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U.S. wholesale inflation fell in March, largely reversing an early year run up, because the falling cost of gasoline more than offset rising food prices.
The producer price index, which measures how much manufacturers and wholesalers pay for finished goods, decreased a seasonally adjusted 0.6% from a month earlier, the Labor Department said Friday.
But so-called core prices, which strip out volatile energy and food components, rose 0.2% in March and food prices were up 0.8%.
The March increase in food prices could prove to be temporary. A Labor Department analyst said the nearly 22% increase in vegetable prices was largely due to weather in the Southwest. But java drinkers should be happy--wholesale roasted coffee prices are down 10% in the past year, the largest annual drop of any food category.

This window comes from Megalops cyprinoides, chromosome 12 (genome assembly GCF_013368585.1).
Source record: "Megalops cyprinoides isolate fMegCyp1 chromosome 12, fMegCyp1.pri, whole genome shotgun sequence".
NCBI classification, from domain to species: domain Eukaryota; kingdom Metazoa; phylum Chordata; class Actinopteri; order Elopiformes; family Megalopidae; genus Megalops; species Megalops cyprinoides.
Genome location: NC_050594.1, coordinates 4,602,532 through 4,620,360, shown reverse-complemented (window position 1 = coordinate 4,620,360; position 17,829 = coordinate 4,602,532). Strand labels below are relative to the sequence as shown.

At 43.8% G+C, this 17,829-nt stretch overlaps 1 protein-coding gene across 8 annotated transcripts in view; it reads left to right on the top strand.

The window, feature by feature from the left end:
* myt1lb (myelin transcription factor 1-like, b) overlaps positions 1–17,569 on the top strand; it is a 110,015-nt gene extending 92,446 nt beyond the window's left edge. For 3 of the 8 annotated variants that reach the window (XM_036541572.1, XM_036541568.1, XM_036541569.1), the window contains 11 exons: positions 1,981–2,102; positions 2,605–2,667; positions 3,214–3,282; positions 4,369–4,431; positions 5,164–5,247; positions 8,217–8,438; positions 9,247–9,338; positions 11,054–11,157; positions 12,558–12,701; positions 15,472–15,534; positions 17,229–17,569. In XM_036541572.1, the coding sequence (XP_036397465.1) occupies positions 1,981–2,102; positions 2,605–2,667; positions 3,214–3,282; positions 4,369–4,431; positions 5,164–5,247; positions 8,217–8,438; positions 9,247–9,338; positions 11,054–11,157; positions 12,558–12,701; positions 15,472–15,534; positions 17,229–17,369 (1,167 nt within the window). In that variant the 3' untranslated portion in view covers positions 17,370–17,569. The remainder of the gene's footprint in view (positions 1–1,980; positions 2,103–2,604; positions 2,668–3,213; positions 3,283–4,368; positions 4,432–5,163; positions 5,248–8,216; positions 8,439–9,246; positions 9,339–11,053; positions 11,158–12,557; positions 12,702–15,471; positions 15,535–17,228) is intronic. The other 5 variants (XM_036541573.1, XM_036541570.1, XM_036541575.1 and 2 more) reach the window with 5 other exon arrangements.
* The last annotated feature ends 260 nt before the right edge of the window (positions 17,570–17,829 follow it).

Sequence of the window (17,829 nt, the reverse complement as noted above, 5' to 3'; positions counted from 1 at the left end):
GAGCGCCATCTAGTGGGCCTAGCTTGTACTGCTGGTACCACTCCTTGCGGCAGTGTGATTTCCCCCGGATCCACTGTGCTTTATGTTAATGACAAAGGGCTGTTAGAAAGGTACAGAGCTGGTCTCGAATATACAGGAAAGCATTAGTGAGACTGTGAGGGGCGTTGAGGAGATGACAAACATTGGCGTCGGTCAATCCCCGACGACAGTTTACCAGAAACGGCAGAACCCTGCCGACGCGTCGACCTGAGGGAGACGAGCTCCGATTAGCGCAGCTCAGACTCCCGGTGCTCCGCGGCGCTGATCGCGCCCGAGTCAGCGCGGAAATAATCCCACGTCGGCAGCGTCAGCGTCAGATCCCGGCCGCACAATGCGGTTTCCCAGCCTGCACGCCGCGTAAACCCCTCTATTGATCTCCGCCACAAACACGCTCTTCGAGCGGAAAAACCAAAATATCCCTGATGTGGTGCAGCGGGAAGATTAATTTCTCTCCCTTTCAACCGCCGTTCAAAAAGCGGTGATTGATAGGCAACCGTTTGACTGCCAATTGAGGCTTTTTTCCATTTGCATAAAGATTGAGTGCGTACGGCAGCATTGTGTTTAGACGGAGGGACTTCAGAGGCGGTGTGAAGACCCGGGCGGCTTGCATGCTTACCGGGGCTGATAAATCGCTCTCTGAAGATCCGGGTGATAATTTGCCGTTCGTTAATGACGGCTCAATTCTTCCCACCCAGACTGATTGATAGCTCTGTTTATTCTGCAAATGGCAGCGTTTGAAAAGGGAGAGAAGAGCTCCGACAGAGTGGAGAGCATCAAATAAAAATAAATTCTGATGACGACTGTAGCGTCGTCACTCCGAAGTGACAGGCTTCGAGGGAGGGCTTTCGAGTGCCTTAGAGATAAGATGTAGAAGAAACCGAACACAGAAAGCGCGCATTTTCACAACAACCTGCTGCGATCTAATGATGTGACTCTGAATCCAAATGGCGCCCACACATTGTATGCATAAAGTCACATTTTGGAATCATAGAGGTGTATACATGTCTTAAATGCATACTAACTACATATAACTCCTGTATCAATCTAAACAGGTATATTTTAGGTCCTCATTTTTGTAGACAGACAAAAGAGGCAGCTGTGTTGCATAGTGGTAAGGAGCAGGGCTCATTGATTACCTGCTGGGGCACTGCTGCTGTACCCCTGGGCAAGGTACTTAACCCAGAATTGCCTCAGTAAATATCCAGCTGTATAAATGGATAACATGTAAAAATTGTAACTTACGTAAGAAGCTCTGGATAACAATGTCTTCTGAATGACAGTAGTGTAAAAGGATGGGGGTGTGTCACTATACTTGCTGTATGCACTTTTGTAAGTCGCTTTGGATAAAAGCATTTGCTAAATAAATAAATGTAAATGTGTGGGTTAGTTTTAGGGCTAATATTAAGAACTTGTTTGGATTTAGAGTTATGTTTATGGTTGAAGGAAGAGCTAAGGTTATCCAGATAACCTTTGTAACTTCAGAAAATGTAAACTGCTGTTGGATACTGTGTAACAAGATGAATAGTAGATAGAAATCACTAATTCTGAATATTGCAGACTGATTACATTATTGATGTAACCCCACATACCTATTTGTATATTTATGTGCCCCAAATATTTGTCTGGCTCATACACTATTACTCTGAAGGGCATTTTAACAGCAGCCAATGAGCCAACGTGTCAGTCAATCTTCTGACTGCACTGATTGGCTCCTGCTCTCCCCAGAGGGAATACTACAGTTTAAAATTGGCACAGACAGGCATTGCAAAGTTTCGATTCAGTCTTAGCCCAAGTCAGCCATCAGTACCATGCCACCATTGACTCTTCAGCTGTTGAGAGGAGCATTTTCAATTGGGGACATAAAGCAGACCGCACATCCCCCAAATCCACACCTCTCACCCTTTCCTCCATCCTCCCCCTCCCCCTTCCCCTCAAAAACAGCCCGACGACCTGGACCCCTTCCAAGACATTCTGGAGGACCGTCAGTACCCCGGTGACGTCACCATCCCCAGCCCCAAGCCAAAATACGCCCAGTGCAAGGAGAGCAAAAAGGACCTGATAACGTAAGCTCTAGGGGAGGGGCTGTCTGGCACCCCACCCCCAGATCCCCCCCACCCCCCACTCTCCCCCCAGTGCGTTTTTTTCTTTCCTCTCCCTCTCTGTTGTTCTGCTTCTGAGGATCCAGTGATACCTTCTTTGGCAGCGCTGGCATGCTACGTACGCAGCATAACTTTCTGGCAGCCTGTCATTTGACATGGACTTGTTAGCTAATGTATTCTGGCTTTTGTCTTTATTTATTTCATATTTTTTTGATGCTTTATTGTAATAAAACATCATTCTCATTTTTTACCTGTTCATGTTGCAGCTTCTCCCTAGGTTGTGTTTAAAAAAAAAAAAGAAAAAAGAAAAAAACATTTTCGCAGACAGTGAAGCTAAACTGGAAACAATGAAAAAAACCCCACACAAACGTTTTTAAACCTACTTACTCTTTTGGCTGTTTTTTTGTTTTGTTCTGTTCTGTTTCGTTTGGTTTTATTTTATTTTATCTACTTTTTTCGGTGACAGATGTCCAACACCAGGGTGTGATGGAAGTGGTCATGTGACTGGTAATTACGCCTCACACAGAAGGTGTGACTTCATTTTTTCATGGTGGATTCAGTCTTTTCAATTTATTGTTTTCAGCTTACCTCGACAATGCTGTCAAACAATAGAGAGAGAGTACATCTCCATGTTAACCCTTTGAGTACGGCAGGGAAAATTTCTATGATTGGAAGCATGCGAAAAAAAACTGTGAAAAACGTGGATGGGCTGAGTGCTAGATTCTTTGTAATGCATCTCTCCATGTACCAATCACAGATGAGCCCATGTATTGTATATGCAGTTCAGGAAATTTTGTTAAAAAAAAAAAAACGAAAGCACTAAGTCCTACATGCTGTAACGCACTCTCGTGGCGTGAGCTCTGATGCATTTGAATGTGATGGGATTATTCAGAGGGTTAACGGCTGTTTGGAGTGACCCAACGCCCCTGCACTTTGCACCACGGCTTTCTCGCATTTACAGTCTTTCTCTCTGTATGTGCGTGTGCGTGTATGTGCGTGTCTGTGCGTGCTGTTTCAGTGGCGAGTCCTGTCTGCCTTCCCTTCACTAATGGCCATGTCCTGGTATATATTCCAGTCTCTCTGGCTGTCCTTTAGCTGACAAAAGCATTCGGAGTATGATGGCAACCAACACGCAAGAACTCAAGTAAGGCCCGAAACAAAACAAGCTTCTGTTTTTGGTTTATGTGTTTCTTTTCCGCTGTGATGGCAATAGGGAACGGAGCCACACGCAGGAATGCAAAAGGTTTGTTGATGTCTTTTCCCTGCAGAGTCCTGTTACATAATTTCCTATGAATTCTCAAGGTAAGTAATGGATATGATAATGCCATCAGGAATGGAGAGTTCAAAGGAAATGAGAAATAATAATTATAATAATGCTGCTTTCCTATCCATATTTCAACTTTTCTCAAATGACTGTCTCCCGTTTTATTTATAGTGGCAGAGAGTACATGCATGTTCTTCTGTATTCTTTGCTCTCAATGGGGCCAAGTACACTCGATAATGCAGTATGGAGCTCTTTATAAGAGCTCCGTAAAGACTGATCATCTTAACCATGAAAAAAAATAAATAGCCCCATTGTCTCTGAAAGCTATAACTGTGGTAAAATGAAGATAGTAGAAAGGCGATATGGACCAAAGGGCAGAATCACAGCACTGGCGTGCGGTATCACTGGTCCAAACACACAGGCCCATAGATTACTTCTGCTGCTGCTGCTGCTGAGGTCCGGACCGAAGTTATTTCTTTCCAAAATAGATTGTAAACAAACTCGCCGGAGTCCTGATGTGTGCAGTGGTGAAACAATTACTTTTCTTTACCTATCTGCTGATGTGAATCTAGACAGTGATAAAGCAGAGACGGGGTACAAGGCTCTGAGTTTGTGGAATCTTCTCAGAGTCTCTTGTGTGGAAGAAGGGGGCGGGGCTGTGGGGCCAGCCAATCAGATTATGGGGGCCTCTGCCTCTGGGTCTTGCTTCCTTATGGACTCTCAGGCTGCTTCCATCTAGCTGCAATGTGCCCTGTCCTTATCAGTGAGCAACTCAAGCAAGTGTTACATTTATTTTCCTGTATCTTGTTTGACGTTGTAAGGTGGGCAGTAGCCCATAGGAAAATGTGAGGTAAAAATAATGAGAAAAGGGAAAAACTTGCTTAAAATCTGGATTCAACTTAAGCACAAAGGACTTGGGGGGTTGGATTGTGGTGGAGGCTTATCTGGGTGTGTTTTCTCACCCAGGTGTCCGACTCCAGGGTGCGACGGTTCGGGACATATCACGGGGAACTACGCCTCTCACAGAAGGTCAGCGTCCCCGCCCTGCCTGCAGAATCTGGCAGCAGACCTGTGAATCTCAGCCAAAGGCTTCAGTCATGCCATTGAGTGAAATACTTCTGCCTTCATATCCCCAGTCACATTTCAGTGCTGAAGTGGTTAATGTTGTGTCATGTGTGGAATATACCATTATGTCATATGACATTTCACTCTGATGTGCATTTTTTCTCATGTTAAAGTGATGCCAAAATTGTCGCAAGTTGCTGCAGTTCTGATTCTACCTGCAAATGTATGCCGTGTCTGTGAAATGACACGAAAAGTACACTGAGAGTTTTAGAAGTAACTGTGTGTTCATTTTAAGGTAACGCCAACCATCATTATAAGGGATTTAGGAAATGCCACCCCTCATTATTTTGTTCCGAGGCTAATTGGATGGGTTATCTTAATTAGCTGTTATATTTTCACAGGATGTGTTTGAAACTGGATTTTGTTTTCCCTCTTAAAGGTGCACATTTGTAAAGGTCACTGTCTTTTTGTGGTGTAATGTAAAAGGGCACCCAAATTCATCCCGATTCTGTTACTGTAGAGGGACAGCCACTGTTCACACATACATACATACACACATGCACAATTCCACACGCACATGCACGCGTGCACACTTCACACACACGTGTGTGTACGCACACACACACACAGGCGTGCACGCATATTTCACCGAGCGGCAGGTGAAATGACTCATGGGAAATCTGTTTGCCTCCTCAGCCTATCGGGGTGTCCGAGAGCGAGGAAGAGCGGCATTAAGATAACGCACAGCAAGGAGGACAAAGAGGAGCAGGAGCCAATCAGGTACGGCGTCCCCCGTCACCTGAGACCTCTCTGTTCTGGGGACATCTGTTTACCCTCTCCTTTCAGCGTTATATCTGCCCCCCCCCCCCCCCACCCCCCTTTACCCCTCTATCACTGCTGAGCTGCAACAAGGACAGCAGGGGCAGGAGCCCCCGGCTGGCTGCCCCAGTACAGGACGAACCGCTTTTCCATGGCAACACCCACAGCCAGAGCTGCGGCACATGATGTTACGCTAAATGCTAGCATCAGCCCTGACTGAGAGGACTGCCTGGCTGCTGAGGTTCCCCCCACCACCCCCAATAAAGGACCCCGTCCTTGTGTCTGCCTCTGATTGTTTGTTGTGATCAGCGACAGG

Economists had expected overall producer prices to fall 0.4% and core prices to move up 0.2%.
The overall index was held in check by declining energy prices. The wholesale price for gasoline dropped 6.8% during the month. The drop nearly entirely undid the prior month's gain and that appears to have already translated to consumers.
The average price for a gallon of gasoline fell during March and continued to slide early this month, according to Energy Information Administration data.
The annual rate of inflation at the producer level grew just 1.1% from the prior March, well below the Federal Reserve's 2% target.
Future price increases also do not appear to be in the pipeline.
Friday's report showed prices for intermediate goods--which are semifinished goods like lumber or flour that require further processing--fell by 0.9% in March. Prices of raw materials, known as crude goods, decreased 2.5%. Both declines were a result of lower energy prices.
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